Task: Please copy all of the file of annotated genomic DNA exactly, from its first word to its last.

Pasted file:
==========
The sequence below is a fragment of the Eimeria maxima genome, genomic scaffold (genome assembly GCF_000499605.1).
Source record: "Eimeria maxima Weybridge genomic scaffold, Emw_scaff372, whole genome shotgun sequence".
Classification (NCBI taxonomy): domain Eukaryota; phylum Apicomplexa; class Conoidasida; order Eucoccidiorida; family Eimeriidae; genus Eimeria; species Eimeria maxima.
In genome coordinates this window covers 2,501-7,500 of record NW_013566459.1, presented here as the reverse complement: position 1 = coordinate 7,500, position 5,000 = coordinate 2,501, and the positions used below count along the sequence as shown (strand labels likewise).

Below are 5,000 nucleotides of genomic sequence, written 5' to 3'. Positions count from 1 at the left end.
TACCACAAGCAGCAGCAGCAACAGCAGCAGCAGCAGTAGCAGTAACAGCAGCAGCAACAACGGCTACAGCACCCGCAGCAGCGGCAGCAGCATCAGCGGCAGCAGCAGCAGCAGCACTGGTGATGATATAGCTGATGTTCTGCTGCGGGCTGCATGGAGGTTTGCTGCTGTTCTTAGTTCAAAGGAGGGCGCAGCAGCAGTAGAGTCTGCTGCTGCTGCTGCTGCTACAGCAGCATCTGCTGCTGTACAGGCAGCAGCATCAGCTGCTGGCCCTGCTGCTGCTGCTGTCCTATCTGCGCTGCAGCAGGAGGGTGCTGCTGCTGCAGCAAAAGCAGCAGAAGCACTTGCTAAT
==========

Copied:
The sequence below is a fragment of the Eimeria maxima genome, genomic scaffold (genome assembly GCF_000499605.1).
Source record: "Eimeria maxima Weybridge genomic scaffold, Emw_scaff372, whole genome shotgun sequence".
Classification (NCBI taxonomy): domain Eukaryota; phylum Apicomplexa; class Conoidasida; order Eucoccidiorida; family Eimeriidae; genus Eimeria; species Eimeria maxima.
In genome coordinates this window covers 2,501-7,500 of record NW_013566459.1, presented here as the reverse complement: position 1 = coordinate 7,500, position 5,000 = coordinate 2,501, and the positions used below count along the sequence as shown (strand labels likewise).

Below are 5,000 nucleotides of genomic sequence, written 5' to 3'. Positions count from 1 at the left end.
TACCACAAGCAGCAGCAGCAACAGCAGCAGCAGCAGTAGCAGTAACAGCAGCAGCAACAACGGCTACAGCACCCGCAGCAGCGGCAGCAGCATCAGCGGCAGCAGCAGCAGCAGCACTGGTGATGATATAGCTGATGTTCTGCTGCGGGCTGCATGGAGGTTTGCTGCTGTTCTTAGTTCAAAGGAGGGCGCAGCAGCAGTAGAGTCTGCTGCTGCTGCTGCTGCTACAGCAGCATCTGCTGCTGTACAGGCAGCAGCATCAGCTGCTGGCCCTGCTGCTGCTGCTGTCCTATCTGCGCTGCAGCAGGAGGGTGCTGCTGCTGCAGCAAAAGCAGCAGAAGCACTTGCTAAT